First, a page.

The main thing I wanted to elicit from him was simply: what can T'ai-chi do for character? This it seems to me is the toughest question of all. He had waffled on this I thought in his Thirteen Chapters by saying that it depended on the person. I sought to draw him out on it and was able over the years to establish that Yes, T'ai-chi, by relaxing not only the muscles but the organs themselves, would quiet a person. That once quiet and secure (sinking into rooted centered-ness) a person should be in a position where anxiety could make no inroads. This should then out in jen. In Thirteen Chapters he was only citing reality: many do T'ai-chi as an exercise which, even if they become very skillful at it, is never carried over into their workaday lives. His message was that this is incomplete T'ai-chi. Of course that wasn't the only question, merely the most important. I asked him endless questions on the postures and on pushing-hands (how I wish we could term this 'sensing-hands!'). And he was always forthcoming. I never got all my questions asked. As I tried to level out the mound atop my desk today I found a note to myself to ask the Professor. It concerned some words written in 1939 by Theos Bernard, the yoga adept:

"The body is most vigorous, active, and strong and the spirit is most brisk and lively when the sky is serene and unclouded and the wind east, north-east, or southeast. Warm dry air is superior to cold moist air. Humidity causes morbidity. Intense cold is bad - it obstructs vessels." unasked question that there's no one left to answer. I wanted to ask him how important these climactic conditions were for us in practicing T'ai-chi. Life is essentially an existence of unanswered questions.

Ah, the memories. . . In Taiwan my wife went with me once to a Sunday practice. After watching a while, she asked the Professor to push her. He compiled by lightly maneuvering her off the wall. She came back to me smiling by unawed: 'It was OK,' she murmured, none too enthusiastically. He watched well. And he was watching then, sensing her indifference. Walking over, he asked me her reaction, and truthful to a fault, I told him. Whereupon he took her by the hand back to the wall and pushed her again. This time she ran back to me (one of life's sweetest pleasure is to have a comely woman run to you), her eyes sparking, her words tumbling over one another. 'It was so strange,' she said, 'when he touched me I felt an electricity-like surge go throughout my body but without the shock.' He had followed her over and laughed at what she said. 'She felt that because she was relaxed,' he explained. That bothered me. 'But I've practiced for two years and I can't feel it,' I complained. He laughed again, 'Women,' he said, 'have an advantage over men. They are inherently more relaxed. You must work hard to get where they start from.'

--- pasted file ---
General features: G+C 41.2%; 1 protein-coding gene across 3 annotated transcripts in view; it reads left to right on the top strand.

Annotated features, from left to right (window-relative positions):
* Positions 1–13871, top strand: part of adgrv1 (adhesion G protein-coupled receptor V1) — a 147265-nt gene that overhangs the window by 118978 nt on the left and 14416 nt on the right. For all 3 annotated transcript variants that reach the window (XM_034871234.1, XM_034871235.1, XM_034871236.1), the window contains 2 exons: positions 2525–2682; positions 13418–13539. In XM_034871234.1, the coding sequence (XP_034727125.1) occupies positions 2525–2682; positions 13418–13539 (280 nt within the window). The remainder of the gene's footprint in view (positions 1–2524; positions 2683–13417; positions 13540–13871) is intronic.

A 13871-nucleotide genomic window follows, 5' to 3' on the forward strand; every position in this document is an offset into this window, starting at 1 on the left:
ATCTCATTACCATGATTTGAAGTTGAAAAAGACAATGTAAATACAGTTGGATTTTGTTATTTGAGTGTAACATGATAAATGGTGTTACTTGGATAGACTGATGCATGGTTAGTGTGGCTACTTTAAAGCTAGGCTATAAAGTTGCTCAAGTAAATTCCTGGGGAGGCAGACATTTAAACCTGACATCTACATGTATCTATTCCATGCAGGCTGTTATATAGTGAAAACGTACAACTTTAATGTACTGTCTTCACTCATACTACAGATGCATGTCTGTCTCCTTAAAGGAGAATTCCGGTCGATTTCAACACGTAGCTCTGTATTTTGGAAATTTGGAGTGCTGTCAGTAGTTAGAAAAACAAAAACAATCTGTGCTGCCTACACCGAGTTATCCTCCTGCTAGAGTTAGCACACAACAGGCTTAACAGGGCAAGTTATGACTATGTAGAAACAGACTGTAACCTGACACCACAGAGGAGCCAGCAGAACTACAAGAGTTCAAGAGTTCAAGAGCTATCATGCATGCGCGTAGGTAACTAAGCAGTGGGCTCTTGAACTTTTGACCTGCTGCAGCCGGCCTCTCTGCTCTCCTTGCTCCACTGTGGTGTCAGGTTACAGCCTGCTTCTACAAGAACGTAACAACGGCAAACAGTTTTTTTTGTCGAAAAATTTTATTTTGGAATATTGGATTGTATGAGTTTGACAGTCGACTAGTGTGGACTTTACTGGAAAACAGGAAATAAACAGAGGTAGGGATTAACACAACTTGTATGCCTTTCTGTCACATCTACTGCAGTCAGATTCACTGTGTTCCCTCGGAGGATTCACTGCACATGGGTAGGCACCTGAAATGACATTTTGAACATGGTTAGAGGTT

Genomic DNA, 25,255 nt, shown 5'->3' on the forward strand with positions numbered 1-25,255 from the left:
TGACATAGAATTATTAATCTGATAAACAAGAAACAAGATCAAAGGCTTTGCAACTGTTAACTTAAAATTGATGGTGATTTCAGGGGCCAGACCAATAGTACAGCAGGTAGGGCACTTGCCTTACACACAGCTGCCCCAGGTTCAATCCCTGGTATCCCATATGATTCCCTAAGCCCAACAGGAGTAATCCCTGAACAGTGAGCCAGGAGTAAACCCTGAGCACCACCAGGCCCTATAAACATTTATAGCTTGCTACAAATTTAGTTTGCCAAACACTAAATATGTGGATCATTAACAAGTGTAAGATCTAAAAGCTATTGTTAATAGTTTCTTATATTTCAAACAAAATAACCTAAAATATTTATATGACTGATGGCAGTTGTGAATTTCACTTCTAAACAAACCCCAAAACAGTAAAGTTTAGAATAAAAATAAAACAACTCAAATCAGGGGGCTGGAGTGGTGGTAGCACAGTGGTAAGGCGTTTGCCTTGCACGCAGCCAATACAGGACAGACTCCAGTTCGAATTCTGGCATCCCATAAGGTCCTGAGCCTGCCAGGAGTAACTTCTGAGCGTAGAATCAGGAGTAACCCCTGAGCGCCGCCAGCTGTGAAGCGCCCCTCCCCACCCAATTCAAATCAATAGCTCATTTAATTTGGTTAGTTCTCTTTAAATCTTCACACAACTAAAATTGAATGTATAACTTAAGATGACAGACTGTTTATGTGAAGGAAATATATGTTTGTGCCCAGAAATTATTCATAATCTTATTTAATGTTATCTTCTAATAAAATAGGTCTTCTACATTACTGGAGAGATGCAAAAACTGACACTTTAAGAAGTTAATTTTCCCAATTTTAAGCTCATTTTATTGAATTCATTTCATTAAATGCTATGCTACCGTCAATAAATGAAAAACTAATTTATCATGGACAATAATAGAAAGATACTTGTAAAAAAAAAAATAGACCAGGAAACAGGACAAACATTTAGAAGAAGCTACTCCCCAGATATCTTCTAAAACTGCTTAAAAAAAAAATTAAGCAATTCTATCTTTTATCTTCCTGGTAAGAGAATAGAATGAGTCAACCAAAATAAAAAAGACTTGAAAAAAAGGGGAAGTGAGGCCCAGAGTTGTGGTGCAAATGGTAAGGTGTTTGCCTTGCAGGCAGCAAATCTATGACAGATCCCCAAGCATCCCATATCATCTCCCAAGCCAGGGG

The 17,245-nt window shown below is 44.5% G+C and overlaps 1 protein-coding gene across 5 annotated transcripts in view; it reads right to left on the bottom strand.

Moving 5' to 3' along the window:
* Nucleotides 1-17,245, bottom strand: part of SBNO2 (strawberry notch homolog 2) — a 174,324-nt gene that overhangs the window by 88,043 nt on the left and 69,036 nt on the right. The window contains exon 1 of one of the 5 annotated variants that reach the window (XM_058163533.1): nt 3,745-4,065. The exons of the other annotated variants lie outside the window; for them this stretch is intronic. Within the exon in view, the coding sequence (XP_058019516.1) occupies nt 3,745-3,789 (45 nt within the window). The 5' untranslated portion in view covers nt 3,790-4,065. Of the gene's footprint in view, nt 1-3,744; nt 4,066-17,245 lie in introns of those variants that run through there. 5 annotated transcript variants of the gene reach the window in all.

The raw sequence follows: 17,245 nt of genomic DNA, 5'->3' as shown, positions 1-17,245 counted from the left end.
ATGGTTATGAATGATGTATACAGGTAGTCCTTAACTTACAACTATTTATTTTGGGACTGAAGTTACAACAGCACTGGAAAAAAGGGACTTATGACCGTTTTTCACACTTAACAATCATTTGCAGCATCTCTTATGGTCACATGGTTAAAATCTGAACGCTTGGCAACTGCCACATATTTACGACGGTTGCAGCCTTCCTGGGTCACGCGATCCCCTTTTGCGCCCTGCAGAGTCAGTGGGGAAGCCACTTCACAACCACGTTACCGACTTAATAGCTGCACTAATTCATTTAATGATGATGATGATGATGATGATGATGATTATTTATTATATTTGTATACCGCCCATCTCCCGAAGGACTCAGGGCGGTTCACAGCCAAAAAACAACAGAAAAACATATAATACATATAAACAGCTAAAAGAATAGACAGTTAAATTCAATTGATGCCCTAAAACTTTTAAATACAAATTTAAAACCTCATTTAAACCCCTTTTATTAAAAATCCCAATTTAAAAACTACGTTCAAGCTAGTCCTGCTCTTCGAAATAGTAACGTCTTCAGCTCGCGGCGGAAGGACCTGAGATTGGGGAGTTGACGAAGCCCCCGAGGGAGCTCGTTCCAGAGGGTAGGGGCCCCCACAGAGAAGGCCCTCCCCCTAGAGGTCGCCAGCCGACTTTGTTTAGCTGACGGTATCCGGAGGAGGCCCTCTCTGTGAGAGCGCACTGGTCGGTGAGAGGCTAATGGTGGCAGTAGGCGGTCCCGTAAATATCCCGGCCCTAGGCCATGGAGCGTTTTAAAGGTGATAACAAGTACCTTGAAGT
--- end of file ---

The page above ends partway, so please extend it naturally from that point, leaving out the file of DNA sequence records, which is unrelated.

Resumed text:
Once I made the mistake of taking an American nidan in Okinawan karate to meet the Master. The American was singularly unimpressed by what he saw. He wanted a test. So the Master signaled to a student who faced the karateka. He faked a high kick, the student's arm started up; the foot flashed down, the student slapped it lightly while stepping inside and touching the American's heart. Dead, he failed to realize it, for he went away scoffing at T'ai-chi. I apologized to the Master later and he waved it aside: 'One must be kind to blind men.' The inevitable sequel: I took the lad to a Shaolin friend of mine and left him to his ministrations. A week later I saw him. He had discontinued. Why? "Damn it, those guys wanted to fight!" Unappreciative of the "soft," afraid of the "hard," this one doubtless is still thrilling them at cocktail parties with his dance. Fighting it is not. The Master was strong on a sound foundation. A good teacher, a good system, and a healthy body could not but equal success. Lacking any of these, the results would be less.